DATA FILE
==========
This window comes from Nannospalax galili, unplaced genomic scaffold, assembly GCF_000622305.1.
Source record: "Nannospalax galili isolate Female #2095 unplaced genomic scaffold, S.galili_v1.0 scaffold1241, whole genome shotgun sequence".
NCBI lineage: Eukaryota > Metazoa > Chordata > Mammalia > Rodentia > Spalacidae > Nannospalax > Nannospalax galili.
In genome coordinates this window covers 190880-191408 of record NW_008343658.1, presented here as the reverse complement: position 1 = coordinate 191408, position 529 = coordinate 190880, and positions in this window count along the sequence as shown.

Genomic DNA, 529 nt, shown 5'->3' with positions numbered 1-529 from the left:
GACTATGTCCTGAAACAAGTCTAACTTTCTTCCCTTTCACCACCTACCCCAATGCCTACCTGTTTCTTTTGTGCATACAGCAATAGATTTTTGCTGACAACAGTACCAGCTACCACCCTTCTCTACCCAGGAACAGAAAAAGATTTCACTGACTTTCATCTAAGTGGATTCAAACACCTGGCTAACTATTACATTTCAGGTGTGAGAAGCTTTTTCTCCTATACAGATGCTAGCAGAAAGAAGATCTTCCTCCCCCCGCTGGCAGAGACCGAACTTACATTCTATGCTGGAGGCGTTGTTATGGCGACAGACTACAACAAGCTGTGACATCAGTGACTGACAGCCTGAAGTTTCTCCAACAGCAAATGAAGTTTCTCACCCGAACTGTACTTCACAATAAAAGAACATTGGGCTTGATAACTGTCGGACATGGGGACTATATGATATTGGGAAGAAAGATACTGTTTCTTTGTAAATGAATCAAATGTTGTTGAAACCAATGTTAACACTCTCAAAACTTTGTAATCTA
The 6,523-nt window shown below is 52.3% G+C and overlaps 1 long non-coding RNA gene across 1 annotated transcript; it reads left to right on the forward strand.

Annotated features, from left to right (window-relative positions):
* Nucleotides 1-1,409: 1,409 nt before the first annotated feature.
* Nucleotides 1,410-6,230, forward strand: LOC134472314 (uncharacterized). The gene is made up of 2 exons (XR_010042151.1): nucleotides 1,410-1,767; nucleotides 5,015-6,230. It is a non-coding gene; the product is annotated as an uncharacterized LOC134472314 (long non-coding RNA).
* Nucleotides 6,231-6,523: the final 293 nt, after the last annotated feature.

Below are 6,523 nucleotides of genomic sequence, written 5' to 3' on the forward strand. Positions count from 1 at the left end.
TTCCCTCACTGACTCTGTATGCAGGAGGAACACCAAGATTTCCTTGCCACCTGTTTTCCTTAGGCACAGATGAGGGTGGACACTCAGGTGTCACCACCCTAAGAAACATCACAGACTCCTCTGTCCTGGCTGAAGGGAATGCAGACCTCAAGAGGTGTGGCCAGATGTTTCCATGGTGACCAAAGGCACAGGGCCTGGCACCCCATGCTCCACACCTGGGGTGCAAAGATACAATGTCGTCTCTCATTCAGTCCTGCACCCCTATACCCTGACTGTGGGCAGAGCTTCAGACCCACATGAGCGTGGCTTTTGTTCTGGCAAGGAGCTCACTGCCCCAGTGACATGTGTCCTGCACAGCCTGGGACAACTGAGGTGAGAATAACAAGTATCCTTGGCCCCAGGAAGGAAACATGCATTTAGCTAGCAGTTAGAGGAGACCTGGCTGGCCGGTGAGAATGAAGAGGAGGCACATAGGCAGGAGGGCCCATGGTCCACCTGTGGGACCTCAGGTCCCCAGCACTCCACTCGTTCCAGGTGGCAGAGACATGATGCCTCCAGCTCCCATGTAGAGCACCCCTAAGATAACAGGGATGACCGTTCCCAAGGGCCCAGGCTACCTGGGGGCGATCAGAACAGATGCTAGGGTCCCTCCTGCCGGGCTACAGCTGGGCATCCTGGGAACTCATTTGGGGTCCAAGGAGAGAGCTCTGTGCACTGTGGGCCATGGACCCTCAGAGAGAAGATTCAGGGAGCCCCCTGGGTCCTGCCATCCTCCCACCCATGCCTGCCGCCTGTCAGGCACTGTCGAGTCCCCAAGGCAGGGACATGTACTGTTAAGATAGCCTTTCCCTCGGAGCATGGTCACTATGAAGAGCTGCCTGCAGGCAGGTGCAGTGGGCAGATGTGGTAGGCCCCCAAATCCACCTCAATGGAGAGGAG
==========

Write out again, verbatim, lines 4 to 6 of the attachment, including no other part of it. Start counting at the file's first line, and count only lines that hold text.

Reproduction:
In genome coordinates this window covers 190880-191408 of record NW_008343658.1, presented here as the reverse complement: position 1 = coordinate 191408, position 529 = coordinate 190880, and positions in this window count along the sequence as shown.

Genomic DNA, 529 nt, shown 5'->3' with positions numbered 1-529 from the left:
GACTATGTCCTGAAACAAGTCTAACTTTCTTCCCTTTCACCACCTACCCCAATGCCTACCTGTTTCTTTTGTGCATACAGCAATAGATTTTTGCTGACAACAGTACCAGCTACCACCCTTCTCTACCCAGGAACAGAAAAAGATTTCACTGACTTTCATCTAAGTGGATTCAAACACCTGGCTAACTATTACATTTCAGGTGTGAGAAGCTTTTTCTCCTATACAGATGCTAGCAGAAAGAAGATCTTCCTCCCCCCGCTGGCAGAGACCGAACTTACATTCTATGCTGGAGGCGTTGTTATGGCGACAGACTACAACAAGCTGTGACATCAGTGACTGACAGCCTGAAGTTTCTCCAACAGCAAATGAAGTTTCTCACCCGAACTGTACTTCACAATAAAAGAACATTGGGCTTGATAACTGTCGGACATGGGGACTATATGATATTGGGAAGAAAGATACTGTTTCTTTGTAAATGAATCAAATGTTGTTGAAACCAATGTTAACACTCTCAAAACTTTGTAATCTA